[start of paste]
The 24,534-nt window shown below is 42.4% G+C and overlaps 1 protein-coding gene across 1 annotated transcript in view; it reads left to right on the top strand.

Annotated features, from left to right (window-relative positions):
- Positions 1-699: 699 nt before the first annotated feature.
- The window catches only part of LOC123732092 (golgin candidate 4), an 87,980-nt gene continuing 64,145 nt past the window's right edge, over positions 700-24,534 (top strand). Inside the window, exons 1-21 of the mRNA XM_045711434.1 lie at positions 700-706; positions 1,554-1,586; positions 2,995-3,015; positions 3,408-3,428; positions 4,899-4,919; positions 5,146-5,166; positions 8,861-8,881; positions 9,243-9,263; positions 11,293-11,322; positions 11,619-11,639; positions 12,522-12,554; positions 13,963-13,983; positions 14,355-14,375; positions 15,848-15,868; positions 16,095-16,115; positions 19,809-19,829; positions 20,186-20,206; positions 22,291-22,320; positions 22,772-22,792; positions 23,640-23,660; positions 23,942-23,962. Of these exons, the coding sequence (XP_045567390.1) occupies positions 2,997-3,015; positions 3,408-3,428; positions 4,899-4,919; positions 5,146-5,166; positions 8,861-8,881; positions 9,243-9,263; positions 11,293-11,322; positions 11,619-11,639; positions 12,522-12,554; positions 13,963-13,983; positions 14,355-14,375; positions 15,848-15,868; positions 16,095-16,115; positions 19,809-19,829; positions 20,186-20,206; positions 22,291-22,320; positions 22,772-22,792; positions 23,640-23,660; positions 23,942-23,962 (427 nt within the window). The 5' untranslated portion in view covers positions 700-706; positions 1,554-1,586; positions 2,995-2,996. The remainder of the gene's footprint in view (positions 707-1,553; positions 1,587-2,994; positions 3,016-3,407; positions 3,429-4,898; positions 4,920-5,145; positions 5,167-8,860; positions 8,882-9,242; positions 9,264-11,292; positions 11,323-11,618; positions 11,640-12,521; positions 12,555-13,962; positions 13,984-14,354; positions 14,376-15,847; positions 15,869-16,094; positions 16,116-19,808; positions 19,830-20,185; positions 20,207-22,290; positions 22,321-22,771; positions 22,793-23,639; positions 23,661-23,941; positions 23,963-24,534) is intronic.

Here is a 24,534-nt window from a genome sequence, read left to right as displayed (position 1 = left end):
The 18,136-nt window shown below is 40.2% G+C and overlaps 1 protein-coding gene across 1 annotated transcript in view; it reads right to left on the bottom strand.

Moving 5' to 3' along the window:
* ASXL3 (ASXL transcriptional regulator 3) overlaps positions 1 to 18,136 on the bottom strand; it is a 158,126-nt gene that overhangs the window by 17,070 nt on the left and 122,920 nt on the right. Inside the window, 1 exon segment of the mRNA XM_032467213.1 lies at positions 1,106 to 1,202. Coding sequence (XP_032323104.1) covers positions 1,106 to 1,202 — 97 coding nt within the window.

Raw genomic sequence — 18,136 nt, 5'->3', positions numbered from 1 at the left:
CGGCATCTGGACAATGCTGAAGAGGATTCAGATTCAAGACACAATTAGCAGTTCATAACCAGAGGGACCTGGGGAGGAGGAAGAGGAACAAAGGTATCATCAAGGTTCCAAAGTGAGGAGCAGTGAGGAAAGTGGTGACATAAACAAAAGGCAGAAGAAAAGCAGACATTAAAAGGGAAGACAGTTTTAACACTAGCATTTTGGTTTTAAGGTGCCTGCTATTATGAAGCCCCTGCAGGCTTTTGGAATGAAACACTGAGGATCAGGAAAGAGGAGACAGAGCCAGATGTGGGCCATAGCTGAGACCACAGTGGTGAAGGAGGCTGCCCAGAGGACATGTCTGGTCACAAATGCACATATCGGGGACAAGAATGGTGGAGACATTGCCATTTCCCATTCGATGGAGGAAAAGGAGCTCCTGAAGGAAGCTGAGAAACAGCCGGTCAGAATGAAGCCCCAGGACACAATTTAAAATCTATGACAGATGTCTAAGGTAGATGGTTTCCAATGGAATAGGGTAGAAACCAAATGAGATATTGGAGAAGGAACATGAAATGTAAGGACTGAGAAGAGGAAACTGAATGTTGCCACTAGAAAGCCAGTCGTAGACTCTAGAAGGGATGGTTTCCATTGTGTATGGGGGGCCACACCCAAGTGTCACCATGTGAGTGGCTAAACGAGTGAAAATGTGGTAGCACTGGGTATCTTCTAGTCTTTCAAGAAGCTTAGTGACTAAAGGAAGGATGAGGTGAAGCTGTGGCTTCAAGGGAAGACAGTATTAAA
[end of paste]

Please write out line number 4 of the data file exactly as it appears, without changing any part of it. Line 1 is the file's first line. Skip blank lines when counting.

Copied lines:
- The window catches only part of LOC123732092 (golgin candidate 4), an 87,980-nt gene continuing 64,145 nt past the window's right edge, over positions 700-24,534 (top strand). Inside the window, exons 1-21 of the mRNA XM_045711434.1 lie at positions 700-706; positions 1,554-1,586; positions 2,995-3,015; positions 3,408-3,428; positions 4,899-4,919; positions 5,146-5,166; positions 8,861-8,881; positions 9,243-9,263; positions 11,293-11,322; positions 11,619-11,639; positions 12,522-12,554; positions 13,963-13,983; positions 14,355-14,375; positions 15,848-15,868; positions 16,095-16,115; positions 19,809-19,829; positions 20,186-20,206; positions 22,291-22,320; positions 22,772-22,792; positions 23,640-23,660; positions 23,942-23,962. Of these exons, the coding sequence (XP_045567390.1) occupies positions 2,997-3,015; positions 3,408-3,428; positions 4,899-4,919; positions 5,146-5,166; positions 8,861-8,881; positions 9,243-9,263; positions 11,293-11,322; positions 11,619-11,639; positions 12,522-12,554; positions 13,963-13,983; positions 14,355-14,375; positions 15,848-15,868; positions 16,095-16,115; positions 19,809-19,829; positions 20,186-20,206; positions 22,291-22,320; positions 22,772-22,792; positions 23,640-23,660; positions 23,942-23,962 (427 nt within the window). The 5' untranslated portion in view covers positions 700-706; positions 1,554-1,586; positions 2,995-2,996. The remainder of the gene's footprint in view (positions 707-1,553; positions 1,587-2,994; positions 3,016-3,407; positions 3,429-4,898; positions 4,920-5,145; positions 5,167-8,860; positions 8,882-9,242; positions 9,264-11,292; positions 11,323-11,618; positions 11,640-12,521; positions 12,555-13,962; positions 13,984-14,354; positions 14,376-15,847; positions 15,869-16,094; positions 16,116-19,808; positions 19,830-20,185; positions 20,207-22,290; positions 22,321-22,771; positions 22,793-23,639; positions 23,661-23,941; positions 23,963-24,534) is intronic.